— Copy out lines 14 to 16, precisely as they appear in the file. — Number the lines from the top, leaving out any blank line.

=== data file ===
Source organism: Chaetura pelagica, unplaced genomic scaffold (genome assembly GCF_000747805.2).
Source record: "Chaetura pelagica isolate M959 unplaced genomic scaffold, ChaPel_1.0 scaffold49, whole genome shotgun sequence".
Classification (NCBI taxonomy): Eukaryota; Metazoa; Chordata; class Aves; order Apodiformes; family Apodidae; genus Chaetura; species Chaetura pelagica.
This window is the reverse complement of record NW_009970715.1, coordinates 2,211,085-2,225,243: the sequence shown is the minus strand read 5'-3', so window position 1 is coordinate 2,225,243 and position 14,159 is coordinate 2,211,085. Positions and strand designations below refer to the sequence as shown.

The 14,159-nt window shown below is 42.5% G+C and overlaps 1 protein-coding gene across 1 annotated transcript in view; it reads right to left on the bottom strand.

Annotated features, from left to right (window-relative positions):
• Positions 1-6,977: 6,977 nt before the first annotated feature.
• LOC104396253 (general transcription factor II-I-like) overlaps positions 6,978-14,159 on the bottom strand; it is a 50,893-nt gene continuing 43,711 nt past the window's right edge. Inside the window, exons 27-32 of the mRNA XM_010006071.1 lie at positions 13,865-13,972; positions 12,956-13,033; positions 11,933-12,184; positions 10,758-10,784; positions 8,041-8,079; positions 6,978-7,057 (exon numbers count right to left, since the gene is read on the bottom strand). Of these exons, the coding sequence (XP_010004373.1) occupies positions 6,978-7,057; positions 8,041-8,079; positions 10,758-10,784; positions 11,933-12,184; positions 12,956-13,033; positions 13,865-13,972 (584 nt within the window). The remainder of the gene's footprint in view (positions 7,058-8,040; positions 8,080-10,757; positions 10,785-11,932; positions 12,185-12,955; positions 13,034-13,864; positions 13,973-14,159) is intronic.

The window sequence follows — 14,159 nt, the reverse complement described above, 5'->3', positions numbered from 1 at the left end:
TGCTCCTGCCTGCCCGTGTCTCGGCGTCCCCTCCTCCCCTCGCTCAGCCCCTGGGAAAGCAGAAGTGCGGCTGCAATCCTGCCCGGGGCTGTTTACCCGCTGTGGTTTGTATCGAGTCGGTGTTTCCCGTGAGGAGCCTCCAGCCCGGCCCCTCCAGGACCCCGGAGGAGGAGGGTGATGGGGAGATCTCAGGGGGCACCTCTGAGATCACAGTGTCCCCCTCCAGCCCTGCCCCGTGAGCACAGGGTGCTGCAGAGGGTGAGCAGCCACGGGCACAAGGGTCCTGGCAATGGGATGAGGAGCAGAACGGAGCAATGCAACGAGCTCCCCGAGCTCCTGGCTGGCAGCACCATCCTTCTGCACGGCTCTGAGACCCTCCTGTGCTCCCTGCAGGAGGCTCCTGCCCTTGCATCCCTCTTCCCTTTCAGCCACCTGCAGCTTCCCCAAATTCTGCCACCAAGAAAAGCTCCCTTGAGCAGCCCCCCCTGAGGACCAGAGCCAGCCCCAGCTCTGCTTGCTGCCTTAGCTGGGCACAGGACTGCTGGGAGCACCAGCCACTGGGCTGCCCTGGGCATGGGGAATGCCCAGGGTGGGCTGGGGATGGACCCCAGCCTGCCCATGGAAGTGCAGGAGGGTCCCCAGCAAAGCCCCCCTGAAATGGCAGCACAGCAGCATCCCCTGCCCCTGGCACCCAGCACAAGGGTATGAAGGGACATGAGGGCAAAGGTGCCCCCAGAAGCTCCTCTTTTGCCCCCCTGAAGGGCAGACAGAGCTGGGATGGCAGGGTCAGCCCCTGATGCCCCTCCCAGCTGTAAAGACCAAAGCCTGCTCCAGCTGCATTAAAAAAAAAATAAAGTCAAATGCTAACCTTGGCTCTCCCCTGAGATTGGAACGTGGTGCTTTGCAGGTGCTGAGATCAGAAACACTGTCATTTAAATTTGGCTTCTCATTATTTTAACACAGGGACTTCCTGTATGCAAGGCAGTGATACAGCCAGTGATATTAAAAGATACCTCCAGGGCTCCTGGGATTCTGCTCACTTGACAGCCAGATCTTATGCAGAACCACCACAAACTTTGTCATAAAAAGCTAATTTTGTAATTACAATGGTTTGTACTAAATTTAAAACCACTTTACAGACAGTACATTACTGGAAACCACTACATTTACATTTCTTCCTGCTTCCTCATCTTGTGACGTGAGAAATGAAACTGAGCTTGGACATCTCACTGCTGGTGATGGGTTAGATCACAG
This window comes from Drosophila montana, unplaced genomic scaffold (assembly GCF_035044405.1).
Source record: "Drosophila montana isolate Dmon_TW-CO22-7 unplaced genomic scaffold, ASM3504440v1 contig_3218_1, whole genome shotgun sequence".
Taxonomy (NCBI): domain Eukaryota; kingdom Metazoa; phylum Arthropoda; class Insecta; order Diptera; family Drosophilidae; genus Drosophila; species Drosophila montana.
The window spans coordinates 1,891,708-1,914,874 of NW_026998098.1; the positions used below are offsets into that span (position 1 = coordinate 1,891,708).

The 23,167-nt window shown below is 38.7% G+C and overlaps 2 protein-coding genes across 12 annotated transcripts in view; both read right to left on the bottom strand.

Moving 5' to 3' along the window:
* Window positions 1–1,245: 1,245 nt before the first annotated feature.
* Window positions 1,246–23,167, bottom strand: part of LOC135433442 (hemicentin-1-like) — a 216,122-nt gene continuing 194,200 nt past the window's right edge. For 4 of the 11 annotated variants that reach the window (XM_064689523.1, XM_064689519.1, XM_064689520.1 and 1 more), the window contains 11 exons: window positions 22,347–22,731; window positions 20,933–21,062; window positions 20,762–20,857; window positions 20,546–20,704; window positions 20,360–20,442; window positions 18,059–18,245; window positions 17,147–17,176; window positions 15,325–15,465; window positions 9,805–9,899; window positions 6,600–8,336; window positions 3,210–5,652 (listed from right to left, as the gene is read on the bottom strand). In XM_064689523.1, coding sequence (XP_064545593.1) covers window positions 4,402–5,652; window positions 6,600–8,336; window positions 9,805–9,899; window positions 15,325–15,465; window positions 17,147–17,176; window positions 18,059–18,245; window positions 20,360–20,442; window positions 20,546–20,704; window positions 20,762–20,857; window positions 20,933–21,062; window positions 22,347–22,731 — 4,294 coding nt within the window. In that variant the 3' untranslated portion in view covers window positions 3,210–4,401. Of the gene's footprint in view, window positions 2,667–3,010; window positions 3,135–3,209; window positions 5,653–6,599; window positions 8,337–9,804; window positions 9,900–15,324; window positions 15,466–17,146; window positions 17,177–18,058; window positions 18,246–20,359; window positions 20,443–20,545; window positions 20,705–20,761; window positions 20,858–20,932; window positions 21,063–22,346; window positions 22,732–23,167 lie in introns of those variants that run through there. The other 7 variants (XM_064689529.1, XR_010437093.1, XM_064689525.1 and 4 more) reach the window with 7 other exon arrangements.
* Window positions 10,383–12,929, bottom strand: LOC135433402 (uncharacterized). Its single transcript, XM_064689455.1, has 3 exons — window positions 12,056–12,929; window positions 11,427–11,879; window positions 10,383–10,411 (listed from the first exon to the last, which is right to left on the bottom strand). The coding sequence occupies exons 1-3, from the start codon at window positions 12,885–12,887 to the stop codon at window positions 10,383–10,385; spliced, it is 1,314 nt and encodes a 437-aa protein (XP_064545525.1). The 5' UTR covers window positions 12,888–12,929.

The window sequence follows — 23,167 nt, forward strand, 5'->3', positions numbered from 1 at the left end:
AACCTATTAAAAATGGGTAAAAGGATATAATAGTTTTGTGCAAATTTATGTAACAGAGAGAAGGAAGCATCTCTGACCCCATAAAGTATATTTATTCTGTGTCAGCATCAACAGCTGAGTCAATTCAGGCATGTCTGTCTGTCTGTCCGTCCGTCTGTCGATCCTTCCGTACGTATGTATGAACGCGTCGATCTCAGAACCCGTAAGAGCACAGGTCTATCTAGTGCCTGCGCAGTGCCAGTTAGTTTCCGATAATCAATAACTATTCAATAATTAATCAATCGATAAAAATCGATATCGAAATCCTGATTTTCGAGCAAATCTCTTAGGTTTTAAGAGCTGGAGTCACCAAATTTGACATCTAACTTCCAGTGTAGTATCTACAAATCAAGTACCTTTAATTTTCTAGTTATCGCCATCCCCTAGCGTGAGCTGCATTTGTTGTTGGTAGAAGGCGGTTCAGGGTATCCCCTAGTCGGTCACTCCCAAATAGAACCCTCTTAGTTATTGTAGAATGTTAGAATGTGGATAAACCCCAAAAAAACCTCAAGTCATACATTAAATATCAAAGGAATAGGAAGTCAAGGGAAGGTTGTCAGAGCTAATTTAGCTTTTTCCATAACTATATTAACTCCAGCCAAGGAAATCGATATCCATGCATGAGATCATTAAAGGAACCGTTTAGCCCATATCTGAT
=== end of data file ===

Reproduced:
The window spans coordinates 1,891,708-1,914,874 of NW_026998098.1; the positions used below are offsets into that span (position 1 = coordinate 1,891,708).

The 23,167-nt window shown below is 38.7% G+C and overlaps 2 protein-coding genes across 12 annotated transcripts in view; both read right to left on the bottom strand.

Moving 5' to 3' along the window: